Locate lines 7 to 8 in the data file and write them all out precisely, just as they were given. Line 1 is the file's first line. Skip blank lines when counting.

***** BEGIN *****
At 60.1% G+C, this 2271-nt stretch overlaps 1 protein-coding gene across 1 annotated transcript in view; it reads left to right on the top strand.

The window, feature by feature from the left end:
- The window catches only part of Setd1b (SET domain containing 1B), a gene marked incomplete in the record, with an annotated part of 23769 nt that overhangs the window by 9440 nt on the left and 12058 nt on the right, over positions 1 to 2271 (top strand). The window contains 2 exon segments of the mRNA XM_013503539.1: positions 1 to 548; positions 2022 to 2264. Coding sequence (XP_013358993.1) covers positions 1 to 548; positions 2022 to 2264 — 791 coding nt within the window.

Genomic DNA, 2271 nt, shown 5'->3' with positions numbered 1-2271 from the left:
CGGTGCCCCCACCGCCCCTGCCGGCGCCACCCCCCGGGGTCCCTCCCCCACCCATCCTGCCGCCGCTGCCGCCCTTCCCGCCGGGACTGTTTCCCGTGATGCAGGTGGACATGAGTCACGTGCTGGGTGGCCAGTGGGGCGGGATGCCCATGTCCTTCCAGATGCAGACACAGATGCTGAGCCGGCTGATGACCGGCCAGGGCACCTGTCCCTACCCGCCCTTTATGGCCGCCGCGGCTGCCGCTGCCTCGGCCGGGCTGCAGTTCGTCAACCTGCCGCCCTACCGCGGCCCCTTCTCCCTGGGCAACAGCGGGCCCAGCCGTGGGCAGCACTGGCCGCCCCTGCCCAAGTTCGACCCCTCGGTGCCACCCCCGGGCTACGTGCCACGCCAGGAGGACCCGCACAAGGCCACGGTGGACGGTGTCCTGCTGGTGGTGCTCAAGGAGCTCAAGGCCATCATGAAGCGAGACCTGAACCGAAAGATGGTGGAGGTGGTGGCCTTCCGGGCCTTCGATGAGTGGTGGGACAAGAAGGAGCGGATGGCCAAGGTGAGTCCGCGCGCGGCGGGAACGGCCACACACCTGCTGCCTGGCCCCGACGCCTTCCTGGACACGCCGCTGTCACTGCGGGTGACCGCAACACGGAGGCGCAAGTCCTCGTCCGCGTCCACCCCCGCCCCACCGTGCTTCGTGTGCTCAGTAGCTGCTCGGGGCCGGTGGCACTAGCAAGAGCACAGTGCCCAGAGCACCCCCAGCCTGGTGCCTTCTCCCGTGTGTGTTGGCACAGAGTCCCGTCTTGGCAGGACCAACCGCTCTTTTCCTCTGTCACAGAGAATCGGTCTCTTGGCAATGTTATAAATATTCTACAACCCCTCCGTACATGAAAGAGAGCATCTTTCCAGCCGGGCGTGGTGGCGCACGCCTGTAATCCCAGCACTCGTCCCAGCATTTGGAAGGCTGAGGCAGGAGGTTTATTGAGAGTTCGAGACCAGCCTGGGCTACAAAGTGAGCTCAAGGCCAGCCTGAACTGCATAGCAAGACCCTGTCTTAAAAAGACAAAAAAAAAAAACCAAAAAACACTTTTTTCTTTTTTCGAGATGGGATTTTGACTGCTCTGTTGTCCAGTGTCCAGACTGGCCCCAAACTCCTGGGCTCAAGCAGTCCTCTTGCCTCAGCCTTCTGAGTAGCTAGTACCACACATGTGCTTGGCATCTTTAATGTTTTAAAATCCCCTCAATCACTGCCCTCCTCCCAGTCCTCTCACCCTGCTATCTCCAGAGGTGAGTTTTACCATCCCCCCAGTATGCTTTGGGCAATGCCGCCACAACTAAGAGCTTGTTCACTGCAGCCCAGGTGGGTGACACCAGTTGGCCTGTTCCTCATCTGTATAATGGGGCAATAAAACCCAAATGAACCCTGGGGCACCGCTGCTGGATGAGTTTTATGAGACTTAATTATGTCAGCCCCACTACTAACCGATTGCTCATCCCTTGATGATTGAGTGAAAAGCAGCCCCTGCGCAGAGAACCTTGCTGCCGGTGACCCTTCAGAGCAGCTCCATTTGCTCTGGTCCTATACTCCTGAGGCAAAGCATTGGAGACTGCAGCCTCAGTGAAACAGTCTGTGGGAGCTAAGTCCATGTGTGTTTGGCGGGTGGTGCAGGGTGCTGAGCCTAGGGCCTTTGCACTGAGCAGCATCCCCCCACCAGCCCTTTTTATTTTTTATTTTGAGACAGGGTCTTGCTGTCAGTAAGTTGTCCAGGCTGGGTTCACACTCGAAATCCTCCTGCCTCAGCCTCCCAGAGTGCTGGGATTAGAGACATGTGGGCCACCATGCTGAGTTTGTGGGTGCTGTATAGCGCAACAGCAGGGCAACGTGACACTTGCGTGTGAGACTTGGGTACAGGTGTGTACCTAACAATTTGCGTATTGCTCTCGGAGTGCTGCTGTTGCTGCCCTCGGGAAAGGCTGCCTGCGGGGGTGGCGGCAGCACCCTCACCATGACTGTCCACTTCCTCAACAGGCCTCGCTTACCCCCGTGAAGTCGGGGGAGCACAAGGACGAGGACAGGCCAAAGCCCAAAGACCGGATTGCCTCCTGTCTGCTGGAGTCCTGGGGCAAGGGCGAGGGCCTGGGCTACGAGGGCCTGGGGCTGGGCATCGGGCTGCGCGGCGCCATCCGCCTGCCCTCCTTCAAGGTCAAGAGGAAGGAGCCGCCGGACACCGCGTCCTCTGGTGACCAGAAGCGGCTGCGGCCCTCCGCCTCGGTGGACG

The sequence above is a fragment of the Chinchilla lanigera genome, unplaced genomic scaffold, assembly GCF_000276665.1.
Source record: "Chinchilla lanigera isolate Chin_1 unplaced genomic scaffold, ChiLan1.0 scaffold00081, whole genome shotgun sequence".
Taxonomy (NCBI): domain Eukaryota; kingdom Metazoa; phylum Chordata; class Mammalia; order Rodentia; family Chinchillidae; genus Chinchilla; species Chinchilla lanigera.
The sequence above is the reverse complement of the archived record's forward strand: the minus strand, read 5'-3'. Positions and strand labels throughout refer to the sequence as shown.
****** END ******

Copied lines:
Source record: "Chinchilla lanigera isolate Chin_1 unplaced genomic scaffold, ChiLan1.0 scaffold00081, whole genome shotgun sequence".
Taxonomy (NCBI): domain Eukaryota; kingdom Metazoa; phylum Chordata; class Mammalia; order Rodentia; family Chinchillidae; genus Chinchilla; species Chinchilla lanigera.